One of the first pieces of advice that a personal injury lawyer offers potential clients is to act quickly. This isn’t done to pressure clients into legal action – it’s done because personal injury lawsuits in Ontario are subject to time limits, sometimes referred to as statutes of limitations, under the province’s Limitations Act. In the following article, we’ll explain how time limits affect personal injury claims, why they are in place, and their variations and exceptions.
Time Limits in Personal Injury Law
Ontario’s Limitations Act states that ‘Unless this Act provides otherwise, a proceeding shall not be commenced in respect of a claim after the second anniversary of the day on which the claim was discovered.’
In other words, people who have been injured by the error or negligence of another person generally have two years from the time of the accident to file a claim against an insurer or the at-fault party. This rule applies to anyone that suffers immediate serious injuries, such as spinal injuries, brain injuries, paralysis, etc.
In cases where the injury is discovered later than the date of the accident, the two-year limitation period starts from the moment of discovery. When the injury initially appears to be minor but deteriorates to the point where a lawsuit is warranted, the limitation period starts at the moment it becomes clear that legal action is necessary.
Why Are Time Limits in Place?
Ontario’s two-year limitation period is predominantly in place to protect defendants. Almost every personal injury lawyer agrees that limitation periods are necessary – claims filed decades after an accident would be plagued by insufficient evidence, unreliable testimony, and other challenges.
Some lawyers believe two years is insufficient, however. The number was chosen because it was presumed to give plaintiffs and defendants enough time to hire representation, and provide lawyers with leeway to perform research, gather evidence, file paperwork, and generally build a case. However, personal injury lawsuits can be extremely complex and time-consuming. Two years sounds like a long time, but it isn’t always enough.
Variations and Exceptions
The standard two-year limitation for filing a claim isn’t the only time limit affecting Ontario injury victims. For example, victims in motor vehicle accidents must notify their accident benefits insurer within seven days that an accident as occurred; they then have just 30 days to submit an accident benefits application.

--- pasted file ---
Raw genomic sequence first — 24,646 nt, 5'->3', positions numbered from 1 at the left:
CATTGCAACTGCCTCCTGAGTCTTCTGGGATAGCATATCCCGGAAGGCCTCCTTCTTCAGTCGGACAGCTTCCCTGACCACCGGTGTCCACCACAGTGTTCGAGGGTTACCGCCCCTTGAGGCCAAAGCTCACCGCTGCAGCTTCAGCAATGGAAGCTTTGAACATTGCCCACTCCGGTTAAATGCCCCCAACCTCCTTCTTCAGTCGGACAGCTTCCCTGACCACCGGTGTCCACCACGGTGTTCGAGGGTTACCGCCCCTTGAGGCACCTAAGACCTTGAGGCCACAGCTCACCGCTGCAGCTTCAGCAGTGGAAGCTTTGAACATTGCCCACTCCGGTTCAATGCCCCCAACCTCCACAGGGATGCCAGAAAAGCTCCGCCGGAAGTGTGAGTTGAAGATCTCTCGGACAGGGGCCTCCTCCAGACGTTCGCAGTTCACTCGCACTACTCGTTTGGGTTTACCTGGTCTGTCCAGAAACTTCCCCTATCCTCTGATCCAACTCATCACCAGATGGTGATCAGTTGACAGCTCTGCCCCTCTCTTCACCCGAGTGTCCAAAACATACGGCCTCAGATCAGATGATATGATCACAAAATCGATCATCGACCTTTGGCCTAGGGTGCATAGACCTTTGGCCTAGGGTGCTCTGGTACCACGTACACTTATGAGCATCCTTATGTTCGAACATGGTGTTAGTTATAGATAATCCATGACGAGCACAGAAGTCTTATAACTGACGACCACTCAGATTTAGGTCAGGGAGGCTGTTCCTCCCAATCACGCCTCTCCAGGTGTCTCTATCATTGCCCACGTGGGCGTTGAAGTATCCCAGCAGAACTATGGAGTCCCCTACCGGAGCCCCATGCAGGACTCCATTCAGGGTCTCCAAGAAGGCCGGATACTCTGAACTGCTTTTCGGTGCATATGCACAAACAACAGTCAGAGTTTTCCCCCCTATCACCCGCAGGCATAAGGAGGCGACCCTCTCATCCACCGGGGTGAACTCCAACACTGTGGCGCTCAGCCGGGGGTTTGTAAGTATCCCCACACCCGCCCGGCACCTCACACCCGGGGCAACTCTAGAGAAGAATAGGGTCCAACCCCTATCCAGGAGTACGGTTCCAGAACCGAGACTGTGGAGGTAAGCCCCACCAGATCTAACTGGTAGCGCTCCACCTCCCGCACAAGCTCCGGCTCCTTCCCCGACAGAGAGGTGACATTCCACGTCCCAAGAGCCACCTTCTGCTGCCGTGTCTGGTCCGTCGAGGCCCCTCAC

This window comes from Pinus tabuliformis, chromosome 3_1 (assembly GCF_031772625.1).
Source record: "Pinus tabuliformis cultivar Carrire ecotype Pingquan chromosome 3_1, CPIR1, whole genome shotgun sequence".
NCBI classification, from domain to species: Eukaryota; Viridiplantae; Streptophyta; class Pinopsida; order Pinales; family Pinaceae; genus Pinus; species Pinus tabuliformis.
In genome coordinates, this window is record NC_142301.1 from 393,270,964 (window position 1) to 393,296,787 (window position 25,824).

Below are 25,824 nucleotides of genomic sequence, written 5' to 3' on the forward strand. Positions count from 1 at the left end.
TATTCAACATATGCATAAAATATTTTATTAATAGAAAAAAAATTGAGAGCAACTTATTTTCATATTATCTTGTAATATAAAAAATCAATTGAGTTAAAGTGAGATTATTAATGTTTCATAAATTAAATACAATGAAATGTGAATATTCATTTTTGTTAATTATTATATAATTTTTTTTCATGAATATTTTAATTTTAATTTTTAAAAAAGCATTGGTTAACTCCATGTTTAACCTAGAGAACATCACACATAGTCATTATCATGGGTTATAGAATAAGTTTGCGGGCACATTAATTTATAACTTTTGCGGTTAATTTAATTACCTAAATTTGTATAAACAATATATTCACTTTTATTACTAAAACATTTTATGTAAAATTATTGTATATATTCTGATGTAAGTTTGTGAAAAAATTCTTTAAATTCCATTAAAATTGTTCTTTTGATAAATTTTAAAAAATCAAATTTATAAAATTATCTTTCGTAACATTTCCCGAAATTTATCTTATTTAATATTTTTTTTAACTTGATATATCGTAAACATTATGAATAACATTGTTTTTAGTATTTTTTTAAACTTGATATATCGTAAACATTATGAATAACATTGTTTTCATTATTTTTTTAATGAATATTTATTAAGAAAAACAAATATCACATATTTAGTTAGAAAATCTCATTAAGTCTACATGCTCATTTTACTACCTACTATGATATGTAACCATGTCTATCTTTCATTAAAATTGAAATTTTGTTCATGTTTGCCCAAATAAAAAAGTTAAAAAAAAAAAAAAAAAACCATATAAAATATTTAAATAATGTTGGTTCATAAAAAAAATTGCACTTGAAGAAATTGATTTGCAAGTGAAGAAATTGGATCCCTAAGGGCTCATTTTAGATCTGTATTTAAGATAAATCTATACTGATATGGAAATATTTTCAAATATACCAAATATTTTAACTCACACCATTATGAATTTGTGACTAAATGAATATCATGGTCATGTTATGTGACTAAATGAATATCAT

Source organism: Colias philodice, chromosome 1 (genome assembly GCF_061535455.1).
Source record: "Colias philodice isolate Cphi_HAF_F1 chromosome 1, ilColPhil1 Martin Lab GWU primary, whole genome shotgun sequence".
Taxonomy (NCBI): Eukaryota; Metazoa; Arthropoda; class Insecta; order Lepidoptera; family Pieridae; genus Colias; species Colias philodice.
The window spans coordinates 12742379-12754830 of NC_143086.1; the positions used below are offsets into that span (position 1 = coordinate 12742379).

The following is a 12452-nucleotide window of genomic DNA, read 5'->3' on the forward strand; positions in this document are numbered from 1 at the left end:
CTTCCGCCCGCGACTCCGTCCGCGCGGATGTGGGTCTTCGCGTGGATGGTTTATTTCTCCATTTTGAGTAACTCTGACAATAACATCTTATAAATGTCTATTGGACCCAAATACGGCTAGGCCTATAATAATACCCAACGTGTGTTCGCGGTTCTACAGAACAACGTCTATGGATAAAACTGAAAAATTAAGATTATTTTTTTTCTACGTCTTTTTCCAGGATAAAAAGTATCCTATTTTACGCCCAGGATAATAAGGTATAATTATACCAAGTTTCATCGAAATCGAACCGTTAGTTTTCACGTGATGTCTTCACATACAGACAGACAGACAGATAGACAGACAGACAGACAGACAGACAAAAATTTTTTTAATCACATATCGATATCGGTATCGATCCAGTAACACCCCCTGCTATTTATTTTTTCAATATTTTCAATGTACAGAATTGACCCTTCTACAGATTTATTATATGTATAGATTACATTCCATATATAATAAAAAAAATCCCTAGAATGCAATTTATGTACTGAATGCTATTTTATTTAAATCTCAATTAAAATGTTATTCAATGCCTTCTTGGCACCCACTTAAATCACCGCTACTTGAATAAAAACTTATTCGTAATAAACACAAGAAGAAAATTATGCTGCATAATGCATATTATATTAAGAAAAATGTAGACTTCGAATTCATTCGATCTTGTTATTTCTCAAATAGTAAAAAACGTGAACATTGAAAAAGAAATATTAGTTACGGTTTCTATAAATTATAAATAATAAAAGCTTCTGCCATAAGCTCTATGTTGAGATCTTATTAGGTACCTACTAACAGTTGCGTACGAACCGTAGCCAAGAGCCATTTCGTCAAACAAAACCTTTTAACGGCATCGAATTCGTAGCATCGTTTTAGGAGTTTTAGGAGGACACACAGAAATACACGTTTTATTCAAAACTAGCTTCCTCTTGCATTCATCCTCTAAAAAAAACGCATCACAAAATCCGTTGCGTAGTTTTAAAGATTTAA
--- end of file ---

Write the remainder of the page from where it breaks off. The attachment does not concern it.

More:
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Motor vehicle accident victims also have just 120 days (three months) to notify the at-fault party or insurance provider that they intend to file a lawsuit. Doing so does not require you to pursue a claim.
Unique time limits also exist for claims against local and municipal governments. Claims against government agencies include those involving poorly maintained streets and sidewalks, icy or snowy surfaces on city property, injuries involving public transit or city maintenance vehicles, etc. In these cases, plaintiffs are required to provide written notice within 10 days of the accident. The notice must include the date, time and location of the accident, and other details.
Regarding the standard two-year limitation period, two important groups are largely exempted: minors, whose two-year limitation period begins when they turn 18, and individuals who are mentally incapable of initiating a claim.
Contact an Experienced Personal Injury Lawyer
For more information about limitation periods in personal injury law, filing a personal injury claim, filing a claim for accident benefits, or any subject related to personal injury law, contact Will Davidson LLP to schedule a free, no-obligation consultation with an experienced personal injury lawyer.
Will Davidson LLP’s personal injury team has represented seriously injured accident victims in Ontario for over 90 years. Our expertise ranges from motor vehicle accidents to medical malpractice claims to slip and fall injuries.
Will Davidson LLP is proud to offer legal representation on a contingency basis, meaning you will not be charged hourly fees for our services. Instead, our team will accept a pre-approved percentage of your settlement at the time that it is delivered. This arrangement is beneficial for two reasons: first, it ties our payment to the success of your case; we don’t get paid unless you receive compensation. Second, it allows financial flexibility during your recovery. Serious personal injuries can have lifechanging consequences. You may no longer be able to work and may need long-term medical care, rehabilitation, and home care. You may even need to explore home renovations or long-term care options. By foregoing upfront payment, we hope to reduce financial pressure and make it possible to access the resources you and your family need.
Call today to discuss your legal options and review the viability of your claim. Our team will provide the compassionate, committed support you need during this difficult period of your life.